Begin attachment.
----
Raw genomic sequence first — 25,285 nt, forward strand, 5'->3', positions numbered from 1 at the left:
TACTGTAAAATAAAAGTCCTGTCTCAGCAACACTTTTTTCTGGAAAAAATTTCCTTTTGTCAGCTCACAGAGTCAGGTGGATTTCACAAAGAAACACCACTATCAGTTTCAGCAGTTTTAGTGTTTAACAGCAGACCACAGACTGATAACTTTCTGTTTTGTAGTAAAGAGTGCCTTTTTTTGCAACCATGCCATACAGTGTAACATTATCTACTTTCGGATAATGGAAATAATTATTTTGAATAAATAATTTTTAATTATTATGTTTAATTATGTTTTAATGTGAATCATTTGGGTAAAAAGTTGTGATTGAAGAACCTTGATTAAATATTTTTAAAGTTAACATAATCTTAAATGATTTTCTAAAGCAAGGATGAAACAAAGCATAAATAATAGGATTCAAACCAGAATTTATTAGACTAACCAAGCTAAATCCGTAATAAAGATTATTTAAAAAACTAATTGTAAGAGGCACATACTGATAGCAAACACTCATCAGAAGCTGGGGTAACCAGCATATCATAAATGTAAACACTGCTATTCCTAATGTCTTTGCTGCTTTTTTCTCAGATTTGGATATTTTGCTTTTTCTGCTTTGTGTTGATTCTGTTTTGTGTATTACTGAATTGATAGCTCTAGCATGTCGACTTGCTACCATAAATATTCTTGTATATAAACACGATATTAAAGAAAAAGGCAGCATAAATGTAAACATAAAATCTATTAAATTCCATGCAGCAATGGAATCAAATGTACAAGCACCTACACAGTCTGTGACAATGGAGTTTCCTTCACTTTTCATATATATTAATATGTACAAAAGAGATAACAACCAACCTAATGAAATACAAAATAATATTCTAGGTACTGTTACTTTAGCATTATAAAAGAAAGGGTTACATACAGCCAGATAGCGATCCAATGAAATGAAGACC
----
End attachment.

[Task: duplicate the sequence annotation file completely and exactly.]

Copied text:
Raw genomic sequence first — 25,285 nt, forward strand, 5'->3', positions numbered from 1 at the left:
TACTGTAAAATAAAAGTCCTGTCTCAGCAACACTTTTTTCTGGAAAAAATTTCCTTTTGTCAGCTCACAGAGTCAGGTGGATTTCACAAAGAAACACCACTATCAGTTTCAGCAGTTTTAGTGTTTAACAGCAGACCACAGACTGATAACTTTCTGTTTTGTAGTAAAGAGTGCCTTTTTTTGCAACCATGCCATACAGTGTAACATTATCTACTTTCGGATAATGGAAATAATTATTTTGAATAAATAATTTTTAATTATTATGTTTAATTATGTTTTAATGTGAATCATTTGGGTAAAAAGTTGTGATTGAAGAACCTTGATTAAATATTTTTAAAGTTAACATAATCTTAAATGATTTTCTAAAGCAAGGATGAAACAAAGCATAAATAATAGGATTCAAACCAGAATTTATTAGACTAACCAAGCTAAATCCGTAATAAAGATTATTTAAAAAACTAATTGTAAGAGGCACATACTGATAGCAAACACTCATCAGAAGCTGGGGTAACCAGCATATCATAAATGTAAACACTGCTATTCCTAATGTCTTTGCTGCTTTTTTCTCAGATTTGGATATTTTGCTTTTTCTGCTTTGTGTTGATTCTGTTTTGTGTATTACTGAATTGATAGCTCTAGCATGTCGACTTGCTACCATAAATATTCTTGTATATAAACACGATATTAAAGAAAAAGGCAGCATAAATGTAAACATAAAATCTATTAAATTCCATGCAGCAATGGAATCAAATGTACAAGCACCTACACAGTCTGTGACAATGGAGTTTCCTTCACTTTTCATATATATTAATATGTACAAAAGAGATAACAACCAACCTAATGAAATACAAAATAATATTCTAGGTACTGTTACTTTAGCATTATAAAAGAAAGGGTTACATACAGCCAGATAGCGATCCAATGAAATGAAGACC